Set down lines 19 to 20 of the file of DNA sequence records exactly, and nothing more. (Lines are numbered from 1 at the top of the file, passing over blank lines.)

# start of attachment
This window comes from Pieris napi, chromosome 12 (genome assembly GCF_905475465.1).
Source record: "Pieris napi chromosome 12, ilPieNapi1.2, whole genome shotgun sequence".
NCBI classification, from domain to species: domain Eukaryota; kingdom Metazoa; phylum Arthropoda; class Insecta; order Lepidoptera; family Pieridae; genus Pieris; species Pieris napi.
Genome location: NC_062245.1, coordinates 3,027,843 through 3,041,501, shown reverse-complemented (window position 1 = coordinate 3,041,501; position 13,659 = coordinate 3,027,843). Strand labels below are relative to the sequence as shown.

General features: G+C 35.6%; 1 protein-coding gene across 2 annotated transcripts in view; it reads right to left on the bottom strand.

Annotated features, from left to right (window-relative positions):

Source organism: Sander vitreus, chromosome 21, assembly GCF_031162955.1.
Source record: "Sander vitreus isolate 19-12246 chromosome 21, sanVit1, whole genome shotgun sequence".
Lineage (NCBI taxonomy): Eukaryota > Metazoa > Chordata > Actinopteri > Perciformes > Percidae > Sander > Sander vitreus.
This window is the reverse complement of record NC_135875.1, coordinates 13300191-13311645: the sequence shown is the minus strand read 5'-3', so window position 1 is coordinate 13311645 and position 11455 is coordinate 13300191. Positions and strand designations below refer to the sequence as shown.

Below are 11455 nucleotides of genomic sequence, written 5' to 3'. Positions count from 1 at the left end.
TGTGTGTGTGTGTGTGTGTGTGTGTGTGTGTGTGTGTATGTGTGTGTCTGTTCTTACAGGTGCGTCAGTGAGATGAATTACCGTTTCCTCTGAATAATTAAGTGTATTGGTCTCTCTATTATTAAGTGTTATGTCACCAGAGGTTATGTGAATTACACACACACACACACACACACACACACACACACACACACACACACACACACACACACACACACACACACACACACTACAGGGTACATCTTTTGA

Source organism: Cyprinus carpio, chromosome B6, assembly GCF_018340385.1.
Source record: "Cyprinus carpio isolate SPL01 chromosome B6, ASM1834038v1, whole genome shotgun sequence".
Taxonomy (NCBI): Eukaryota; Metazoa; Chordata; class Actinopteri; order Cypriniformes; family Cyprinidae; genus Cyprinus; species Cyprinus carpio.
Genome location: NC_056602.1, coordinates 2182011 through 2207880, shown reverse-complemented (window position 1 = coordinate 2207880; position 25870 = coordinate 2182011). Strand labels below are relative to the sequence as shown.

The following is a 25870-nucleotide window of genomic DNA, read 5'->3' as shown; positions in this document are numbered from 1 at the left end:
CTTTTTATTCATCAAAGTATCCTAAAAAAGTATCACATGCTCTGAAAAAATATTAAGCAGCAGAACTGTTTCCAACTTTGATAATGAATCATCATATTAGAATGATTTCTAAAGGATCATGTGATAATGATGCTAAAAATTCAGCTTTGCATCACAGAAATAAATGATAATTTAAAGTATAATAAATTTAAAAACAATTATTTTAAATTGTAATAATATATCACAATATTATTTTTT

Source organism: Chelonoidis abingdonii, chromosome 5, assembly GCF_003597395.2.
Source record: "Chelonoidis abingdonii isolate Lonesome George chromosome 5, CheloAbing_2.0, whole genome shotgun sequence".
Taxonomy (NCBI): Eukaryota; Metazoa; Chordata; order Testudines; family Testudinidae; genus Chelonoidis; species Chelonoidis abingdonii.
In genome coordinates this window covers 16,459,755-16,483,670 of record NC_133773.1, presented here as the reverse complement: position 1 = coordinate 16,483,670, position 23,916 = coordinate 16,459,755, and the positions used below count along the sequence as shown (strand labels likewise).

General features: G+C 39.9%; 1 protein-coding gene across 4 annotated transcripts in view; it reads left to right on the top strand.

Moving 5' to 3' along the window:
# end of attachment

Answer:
Source organism: Chelonoidis abingdonii, chromosome 5, assembly GCF_003597395.2.
Source record: "Chelonoidis abingdonii isolate Lonesome George chromosome 5, CheloAbing_2.0, whole genome shotgun sequence".